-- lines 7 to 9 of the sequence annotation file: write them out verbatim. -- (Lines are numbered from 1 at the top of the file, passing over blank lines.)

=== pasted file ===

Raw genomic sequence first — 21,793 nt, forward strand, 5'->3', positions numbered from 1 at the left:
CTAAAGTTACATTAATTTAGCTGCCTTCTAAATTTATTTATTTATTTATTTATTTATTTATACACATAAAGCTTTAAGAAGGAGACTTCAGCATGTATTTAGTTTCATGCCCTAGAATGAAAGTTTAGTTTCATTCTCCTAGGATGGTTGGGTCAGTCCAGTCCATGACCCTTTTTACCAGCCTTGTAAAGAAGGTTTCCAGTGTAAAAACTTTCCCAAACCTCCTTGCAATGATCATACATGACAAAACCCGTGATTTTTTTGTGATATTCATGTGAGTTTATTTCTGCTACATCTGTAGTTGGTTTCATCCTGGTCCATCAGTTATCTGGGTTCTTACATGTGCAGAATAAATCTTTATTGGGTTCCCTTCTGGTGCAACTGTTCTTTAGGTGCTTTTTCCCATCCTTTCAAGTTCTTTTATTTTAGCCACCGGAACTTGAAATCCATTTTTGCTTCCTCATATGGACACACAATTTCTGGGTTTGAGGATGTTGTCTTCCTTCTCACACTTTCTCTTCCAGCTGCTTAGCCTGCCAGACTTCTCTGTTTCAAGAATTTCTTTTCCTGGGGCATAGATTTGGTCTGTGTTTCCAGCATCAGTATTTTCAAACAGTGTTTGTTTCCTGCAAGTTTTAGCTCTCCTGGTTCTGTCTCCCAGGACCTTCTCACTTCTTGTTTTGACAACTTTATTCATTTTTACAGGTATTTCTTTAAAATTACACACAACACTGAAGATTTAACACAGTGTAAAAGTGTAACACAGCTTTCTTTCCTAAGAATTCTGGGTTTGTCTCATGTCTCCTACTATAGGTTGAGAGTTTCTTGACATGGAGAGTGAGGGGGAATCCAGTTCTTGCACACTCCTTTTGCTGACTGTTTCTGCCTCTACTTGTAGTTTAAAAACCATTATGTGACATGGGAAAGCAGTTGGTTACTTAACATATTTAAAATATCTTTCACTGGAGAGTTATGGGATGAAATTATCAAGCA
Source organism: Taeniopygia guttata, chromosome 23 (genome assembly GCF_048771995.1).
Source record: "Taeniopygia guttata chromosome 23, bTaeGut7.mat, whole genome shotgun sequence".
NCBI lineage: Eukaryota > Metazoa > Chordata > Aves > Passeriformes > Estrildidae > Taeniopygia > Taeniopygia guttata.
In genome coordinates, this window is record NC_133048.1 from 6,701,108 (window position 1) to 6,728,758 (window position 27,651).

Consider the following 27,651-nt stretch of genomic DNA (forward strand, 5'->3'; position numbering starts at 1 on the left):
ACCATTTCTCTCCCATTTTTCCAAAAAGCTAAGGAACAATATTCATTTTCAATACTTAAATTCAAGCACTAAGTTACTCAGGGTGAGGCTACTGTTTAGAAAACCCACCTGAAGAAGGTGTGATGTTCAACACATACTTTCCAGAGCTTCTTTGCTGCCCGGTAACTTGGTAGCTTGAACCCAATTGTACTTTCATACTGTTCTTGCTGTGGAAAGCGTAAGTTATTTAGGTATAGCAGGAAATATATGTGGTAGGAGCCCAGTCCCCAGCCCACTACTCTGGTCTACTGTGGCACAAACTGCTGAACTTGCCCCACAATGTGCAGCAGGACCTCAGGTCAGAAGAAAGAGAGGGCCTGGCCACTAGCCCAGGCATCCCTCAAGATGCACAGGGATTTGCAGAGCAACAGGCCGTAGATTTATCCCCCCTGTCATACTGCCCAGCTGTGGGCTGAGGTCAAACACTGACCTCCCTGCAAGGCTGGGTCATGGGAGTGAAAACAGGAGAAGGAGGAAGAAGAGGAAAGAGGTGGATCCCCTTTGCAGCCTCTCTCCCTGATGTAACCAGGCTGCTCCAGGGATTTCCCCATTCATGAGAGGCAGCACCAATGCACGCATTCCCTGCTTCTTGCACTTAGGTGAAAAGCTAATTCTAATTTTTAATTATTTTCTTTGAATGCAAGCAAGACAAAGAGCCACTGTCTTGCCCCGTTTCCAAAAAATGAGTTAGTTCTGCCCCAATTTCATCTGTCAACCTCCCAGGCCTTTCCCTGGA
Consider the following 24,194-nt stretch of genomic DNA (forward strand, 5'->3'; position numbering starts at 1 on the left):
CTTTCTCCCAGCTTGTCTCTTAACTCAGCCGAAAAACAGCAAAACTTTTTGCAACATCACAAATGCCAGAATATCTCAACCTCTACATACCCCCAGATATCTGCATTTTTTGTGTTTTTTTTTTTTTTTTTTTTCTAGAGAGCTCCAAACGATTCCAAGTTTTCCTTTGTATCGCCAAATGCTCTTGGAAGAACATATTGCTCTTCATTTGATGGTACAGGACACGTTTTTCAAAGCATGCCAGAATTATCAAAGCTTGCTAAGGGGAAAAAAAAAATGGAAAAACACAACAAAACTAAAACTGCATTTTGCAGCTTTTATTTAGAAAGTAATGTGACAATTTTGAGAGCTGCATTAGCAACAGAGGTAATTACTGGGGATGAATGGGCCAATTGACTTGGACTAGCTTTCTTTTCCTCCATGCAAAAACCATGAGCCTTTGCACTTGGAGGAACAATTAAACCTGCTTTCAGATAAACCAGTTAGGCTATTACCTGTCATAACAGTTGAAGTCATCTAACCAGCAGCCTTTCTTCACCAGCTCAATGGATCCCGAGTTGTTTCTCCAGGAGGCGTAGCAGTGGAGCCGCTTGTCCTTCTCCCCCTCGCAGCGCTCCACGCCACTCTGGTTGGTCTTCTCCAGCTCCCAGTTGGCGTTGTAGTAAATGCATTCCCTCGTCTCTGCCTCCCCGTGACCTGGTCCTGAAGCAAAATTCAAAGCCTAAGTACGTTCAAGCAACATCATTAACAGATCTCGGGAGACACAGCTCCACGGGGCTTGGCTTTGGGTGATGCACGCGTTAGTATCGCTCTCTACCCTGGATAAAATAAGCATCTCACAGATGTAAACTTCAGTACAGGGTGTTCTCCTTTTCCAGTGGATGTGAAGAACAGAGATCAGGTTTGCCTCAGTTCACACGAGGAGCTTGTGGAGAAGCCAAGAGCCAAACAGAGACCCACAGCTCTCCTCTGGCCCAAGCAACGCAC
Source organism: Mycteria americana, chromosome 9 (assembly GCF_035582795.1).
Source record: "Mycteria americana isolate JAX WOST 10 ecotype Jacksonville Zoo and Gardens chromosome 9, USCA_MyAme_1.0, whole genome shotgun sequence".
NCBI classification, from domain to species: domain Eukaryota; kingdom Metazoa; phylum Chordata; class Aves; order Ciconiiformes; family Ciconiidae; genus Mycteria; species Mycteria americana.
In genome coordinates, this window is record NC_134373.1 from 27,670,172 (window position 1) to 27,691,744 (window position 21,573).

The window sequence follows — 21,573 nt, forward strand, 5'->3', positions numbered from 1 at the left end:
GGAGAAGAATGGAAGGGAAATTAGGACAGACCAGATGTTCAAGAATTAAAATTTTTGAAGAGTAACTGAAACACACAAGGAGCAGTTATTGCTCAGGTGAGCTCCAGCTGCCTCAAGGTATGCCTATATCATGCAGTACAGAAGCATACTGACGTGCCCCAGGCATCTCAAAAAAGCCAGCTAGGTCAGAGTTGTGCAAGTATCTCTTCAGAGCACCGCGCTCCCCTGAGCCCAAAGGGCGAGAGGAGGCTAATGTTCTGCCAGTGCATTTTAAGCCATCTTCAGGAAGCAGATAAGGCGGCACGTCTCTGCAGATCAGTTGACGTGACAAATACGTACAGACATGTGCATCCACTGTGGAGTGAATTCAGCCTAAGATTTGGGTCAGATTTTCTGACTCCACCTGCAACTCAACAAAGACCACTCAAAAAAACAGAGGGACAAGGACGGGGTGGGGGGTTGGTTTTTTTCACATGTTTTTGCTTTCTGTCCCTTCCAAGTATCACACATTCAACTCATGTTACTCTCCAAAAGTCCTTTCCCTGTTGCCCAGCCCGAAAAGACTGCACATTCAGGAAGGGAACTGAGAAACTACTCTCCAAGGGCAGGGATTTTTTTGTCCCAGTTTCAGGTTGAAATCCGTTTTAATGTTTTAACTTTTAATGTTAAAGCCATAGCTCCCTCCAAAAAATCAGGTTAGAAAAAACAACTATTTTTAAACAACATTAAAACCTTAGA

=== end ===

Consider the following 27,651-nt stretch of genomic DNA (forward strand, 5'->3'; position numbering starts at 1 on the left):
ACCATTTCTCTCCCATTTTTCCAAAAAGCTAAGGAACAATATTCATTTTCAATACTTAAATTCAAGCACTAAGTTACTCAGGGTGAGGCTACTGTTTAGAAAACCCACCTGAAGAAGGTGTGATGTTCAACACATACTTTCCAGAGCTTCTTTGCTGCCCGGTAACTTGGTAGCTTGAACCCAATTGTACTTTCATACTGTTCTTGCTGTGGAAAGCGTAAGTTATTTAGGTATAGCAGGAAATATATGTGGTAGGAGCCCAGTCCCCAGCCCACTACTCTGGTCTACTGTGGCACAAACTGCTGAACTTGCCCCACAATGTGCAGCAGGACCTCAGGTCAGAAGAAAGAGAGGGCCTGGCCACTAGCCCAGGCATCCCTCAAGATGCACAGGGATTTGCAGAGCAACAGGCCGTAGATTTATCCCCCCTGTCATACTGCCCAGCTGTGGGCTGAGGTCAAACACTGACCTCCCTGCAAGGCTGGGTCATGGGAGTGAAAACAGGAGAAGGAGGAAGAAGAGGAAAGAGGTGGATCCCCTTTGCAGCCTCTCTCCCTGATGTAACCAGGCTGCTCCAGGGATTTCCCCATTCATGAGAGGCAGCACCAATGCACGCATTCCCTGCTTCTTGCACTTAGGTGAAAAGCTAATTCTAATTTTTAATTATTTTCTTTGAATGCAAGCAAGACAAAGAGCCACTGTCTTGCCCCGTTTCCAAAAAATGAGTTAGTTCTGCCCCAATTTCATCTGTCAACCTCCCAGGCCTTTCCCTGGA
Consider the following 24,194-nt stretch of genomic DNA (forward strand, 5'->3'; position numbering starts at 1 on the left):